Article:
The results of the OPA/comScore study, released Monday, reveal that 18-34s represent the most active online demographic segment. The study found that 72 percent of all 18-to-34-year-olds are actively using the Internet, which makes them the most active age group among those with Internet access. Nielsen reported that only 53 percent of 18-to-34-year-old Americans were active Internet users in February 2004.
The OPA report states that 18-34s "account for a significantly larger share of Internet usage relative to their proportion in the total U.S. population" than any other age group. The demographic represents only 24 percent of the population, yet it accounts for 38 percent of the total time spent online and 40 percent of total page views, according to the study. The finding suggests that 18-34s are extraordinarily active online.
Data from Nielsen//NetRatings points to the opposite conclusion. With the exception of the 12-17 and 18-24 demographic segments, Americans ages 18-34 were the least active online age group during February 2004, according to NetRatings data compiled for the MediaDailyNews. Adults ages 35-49 were online an average of 68 hours and 4 minutes per person, while 18-34s averaged 49 hours and 51 minutes. In fact, each successively older generation, including seniors 65 and older, had total online averages of more than 50 hours, according to the data.
Furthermore, NetRatings data states that for the month of February, 69 percent of Americans 35-54 accessed the Internet. At a glance, it would seem that one research firm says 18-34s are the most active demographic segment, while the other claims the exact opposite. Magid Abraham, president-CEO, comScore Networks, says: "I don't think there is any question that the data Nielsen is spewing out doesn't make sense. It doesn't pass the smell test," he says. "Do you really believe that 18-34s are the lowest group in terms of Internet usage?"
ComScore executives wonder whether there is a connection between Nielsen Media Research's under-representation of 18-34s (the TV ratings firm and a Nielsen//NetRatings sibling restated its data for 18-34s recently), and Nielsen//NetRatings' low figure for the demographic. "Are these two connected?" Abraham asks.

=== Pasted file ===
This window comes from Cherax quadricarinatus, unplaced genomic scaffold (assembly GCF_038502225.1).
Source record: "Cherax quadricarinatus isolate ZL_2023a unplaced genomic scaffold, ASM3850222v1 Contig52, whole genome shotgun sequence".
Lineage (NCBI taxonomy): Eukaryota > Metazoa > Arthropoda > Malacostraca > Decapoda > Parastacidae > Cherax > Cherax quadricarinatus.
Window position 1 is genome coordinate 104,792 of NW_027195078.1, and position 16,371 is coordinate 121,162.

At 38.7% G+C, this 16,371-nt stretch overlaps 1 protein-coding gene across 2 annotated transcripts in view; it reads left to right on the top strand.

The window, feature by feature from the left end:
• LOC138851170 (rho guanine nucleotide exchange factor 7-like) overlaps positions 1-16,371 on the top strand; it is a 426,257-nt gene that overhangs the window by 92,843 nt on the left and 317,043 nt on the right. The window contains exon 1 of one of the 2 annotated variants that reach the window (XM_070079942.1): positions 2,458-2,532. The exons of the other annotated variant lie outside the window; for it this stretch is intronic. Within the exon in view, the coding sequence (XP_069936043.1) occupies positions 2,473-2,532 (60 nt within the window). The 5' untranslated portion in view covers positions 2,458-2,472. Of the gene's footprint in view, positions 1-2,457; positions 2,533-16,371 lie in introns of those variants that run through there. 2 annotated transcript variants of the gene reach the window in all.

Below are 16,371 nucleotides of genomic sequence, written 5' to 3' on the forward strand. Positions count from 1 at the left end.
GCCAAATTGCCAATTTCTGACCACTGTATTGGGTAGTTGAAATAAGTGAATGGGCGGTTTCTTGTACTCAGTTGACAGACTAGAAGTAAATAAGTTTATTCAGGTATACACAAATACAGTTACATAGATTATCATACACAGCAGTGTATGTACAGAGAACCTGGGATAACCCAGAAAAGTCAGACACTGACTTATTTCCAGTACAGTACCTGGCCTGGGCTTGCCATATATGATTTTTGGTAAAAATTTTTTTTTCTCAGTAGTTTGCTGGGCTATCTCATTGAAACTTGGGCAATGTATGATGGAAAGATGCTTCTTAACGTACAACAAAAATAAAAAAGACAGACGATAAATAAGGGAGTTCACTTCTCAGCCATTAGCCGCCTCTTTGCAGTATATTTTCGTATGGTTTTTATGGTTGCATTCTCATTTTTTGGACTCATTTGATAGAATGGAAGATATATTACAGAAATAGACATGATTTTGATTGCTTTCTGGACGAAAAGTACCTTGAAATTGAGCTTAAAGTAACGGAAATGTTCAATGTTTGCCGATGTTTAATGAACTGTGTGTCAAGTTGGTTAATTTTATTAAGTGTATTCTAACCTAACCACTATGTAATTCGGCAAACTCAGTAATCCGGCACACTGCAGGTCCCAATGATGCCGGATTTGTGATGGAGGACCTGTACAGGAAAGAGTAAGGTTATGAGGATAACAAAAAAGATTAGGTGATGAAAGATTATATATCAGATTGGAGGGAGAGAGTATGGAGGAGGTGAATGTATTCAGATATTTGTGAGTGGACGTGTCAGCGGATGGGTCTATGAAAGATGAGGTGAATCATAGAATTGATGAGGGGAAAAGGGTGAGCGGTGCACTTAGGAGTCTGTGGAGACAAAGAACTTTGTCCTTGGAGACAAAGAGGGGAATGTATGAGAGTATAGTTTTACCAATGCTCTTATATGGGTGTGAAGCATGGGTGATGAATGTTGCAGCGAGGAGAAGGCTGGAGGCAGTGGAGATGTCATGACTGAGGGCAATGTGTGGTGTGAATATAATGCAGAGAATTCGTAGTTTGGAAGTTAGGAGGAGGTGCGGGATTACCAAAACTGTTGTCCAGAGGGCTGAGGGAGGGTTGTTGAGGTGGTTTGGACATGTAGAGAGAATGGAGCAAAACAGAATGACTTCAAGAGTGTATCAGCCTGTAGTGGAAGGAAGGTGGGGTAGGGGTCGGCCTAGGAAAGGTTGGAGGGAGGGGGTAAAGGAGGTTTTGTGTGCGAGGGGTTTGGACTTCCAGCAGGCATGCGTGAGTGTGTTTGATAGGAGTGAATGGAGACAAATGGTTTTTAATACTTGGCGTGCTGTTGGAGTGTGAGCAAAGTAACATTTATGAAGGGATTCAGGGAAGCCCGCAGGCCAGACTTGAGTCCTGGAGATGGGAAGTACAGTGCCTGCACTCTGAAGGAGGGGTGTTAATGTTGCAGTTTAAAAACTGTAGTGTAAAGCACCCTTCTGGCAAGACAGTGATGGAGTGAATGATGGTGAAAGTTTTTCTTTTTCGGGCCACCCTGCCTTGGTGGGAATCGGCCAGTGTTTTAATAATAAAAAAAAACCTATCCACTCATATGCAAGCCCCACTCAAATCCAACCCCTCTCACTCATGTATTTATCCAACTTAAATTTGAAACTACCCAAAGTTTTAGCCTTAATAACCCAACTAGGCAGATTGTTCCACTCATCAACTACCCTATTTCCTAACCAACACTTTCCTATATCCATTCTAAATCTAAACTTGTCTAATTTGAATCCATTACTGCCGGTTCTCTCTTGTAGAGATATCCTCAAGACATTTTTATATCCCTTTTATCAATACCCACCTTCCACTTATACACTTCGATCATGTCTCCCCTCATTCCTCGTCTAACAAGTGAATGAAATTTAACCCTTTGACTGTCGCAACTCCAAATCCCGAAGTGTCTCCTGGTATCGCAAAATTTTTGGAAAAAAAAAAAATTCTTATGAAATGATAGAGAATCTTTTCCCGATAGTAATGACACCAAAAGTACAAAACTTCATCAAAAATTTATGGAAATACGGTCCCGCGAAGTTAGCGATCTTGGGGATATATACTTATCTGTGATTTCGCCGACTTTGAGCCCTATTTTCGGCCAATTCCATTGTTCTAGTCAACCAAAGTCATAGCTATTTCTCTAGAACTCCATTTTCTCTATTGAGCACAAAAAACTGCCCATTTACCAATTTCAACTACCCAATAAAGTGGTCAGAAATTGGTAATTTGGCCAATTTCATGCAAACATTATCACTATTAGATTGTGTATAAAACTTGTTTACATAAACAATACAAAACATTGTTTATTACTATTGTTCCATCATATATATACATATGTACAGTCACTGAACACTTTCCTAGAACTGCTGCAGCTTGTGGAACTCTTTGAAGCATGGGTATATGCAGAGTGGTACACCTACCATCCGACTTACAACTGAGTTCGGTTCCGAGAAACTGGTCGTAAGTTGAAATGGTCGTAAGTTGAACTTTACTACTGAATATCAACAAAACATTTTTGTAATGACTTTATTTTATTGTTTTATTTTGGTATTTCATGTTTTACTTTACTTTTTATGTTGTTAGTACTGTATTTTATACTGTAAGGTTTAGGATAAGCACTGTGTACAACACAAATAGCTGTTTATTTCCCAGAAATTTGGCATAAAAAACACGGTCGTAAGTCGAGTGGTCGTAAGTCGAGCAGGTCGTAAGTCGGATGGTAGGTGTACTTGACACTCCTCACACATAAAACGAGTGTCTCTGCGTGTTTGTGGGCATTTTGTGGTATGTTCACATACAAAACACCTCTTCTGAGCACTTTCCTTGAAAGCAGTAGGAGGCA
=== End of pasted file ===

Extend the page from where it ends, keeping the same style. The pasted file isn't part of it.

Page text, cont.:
Manish Bhatia, senior vice president, products and services, Nielsen//NetRatings, admits that NetRatings estimates are often lower than comScore's across the board. "We stand behind our numbers," he says. "The way they do what they do is very different from the way we do what we do." Bhatia contends that "bigger is absolutely not necessarily better; bigger samples don't mean more accurate samples."
Media directors underscore the importance of a resolution for the interactive media community. David Cohen, senior vice president, Interactive Media, Universal McCann, says that "accurate and reliable research data is the foundation of any viable media business. It is incumbent upon us to understand the root of the differences between the comScore and Nielsen data and agree on a methodology moving forward."
Adds Cohen: "The question is not about why we should have two competing research companies delivering the same audience rating information, but why they are so divergent on basic usage information."
David Smith, president, Mediasmith and Christian Kugel, director, insights and analytics for Starcom IP, say that the real problem for media buyers and planners is that agencies aren't getting dependable reach and frequency tools from either research firm.
"We're not using the ratings themselves to make buys and we never have," Smith says. "You tell me one media buyer who uses NetRatings or comScore total audience data against a demographic to make a decision. The only way those numbers are used is to brag about who is number one, and for the lazy media buyer to say 'I bought the top sites'," he adds.
"Up to this point, it hasn't been that big of a deal," says Starcom IP's Kugel. "But as reach and frequency become more important in the online media planning process, accurate and stable population estimates are going to become increasingly more important, because that's how you project your reach and frequency."
Tobi Elkin contributed to this story